Of course not! This is the thin end of the wedge, the tipping point, the end! Anyone expressing any sympathy whatsoever is, as with Elie, a danger to Jewish survival!

And finally, JCOSS. Since Anglo Jewish day schools, for historical reasons, have been under the supervision of the Chief Rabbinate, they have excluded anyone who is not 100 percent Orthodox. That means that there are numbers of Jews (however you want to define it) who are excluded from such schools. You would have thought that Chief Rabbis concerned with the community at large, not just their constituency, would relent and follow the practice common, say, amongst the Orthodox communities of Canada, Australia, South Africa, and, yes, the USA, and be flexible. But this is Anglo-Jewry, where a Chief Rabbi wasted millions going to court to uphold his refusal to allow the child of a convert to attend the Jewish Free School (which is the oldest, the largest Jewish community secondary and State supported school in London).

As a result, an independent group of educators and donors set up another school that welcomes anyone who wants his or her children to have a Jewish education. Again, no threat to the established Orthodox community, just an alternative. All Elie did was simply assist them with their Jewish education. And this makes him a danger to Orthodoxy!

I know Elie to be a man committed to Torah. Are we to assume that there is no place in Orthodoxy for such a person? Are they scared that he will undermine the foundations of Torah? Obviously so. In Anglo-Jewry.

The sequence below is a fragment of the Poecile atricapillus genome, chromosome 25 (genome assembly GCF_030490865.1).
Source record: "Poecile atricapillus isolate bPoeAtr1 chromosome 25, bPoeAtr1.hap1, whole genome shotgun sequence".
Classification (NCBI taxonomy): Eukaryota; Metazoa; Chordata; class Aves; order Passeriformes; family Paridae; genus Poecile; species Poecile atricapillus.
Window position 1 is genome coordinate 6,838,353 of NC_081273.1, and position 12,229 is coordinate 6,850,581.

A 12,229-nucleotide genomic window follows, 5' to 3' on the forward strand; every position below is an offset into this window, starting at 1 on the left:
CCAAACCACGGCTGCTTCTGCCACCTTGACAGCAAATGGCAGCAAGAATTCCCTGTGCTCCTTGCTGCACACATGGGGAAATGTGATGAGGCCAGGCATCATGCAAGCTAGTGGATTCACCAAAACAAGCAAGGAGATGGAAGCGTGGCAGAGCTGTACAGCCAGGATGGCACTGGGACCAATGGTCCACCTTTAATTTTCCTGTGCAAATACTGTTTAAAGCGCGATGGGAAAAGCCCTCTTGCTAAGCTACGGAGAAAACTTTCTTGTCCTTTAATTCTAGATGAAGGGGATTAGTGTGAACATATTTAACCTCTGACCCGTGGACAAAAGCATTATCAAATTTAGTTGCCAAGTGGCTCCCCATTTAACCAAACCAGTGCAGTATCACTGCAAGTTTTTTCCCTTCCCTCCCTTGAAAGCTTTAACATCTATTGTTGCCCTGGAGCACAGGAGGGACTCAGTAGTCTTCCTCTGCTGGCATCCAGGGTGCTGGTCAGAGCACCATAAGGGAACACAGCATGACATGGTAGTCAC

Thank goodness for Israel. For there, at least, in addition to the obvious Charedi options, you can find enlightened, Orthodox communities and synagogues that can offer such people a warm welcome, respect, and validation. Universities and academic institutions where independent, openminded thinkers are encouraged, not muzzled or excluded. And where scholarship and Torah flourish. Were Elie to go east or west, he would be welcomed with open arms, and it would be yet another loss for Anglo-Jewry.

2 thoughts on “Elie Jesner

  1. Having been a Masorti Member for a number of years, however felt recently that movement had lost its way, and was considering joining my local United Shul.

    However reading of this incedent, makes me feel inclined to stay put. I am reminded of how the Late Rabbi Louis Jacobs was denied an Aliyah on the occasion of his Grandsons Weeding.

    Were it not for these kind of polices it is unlickly Masorti would have ever existed in the first place.

    Steven in UK

  2. Yes Stephen
    I think you are right on both counts! The atrocious and non halachic way the Chief Rabbis and Beth Din treated Louis was indeed a scandal and paved the way for the Masorti movement and the current pettiness does indeed prevent a significant number of possible returnees from making the change.
    And I agree that although there is much to admire in the Masorti movement and Rabbi Wittenberg, it has allowed itself to be drawn further and further away.
    Still one goes to where one feels most comfortable!

    Shabbat Shalom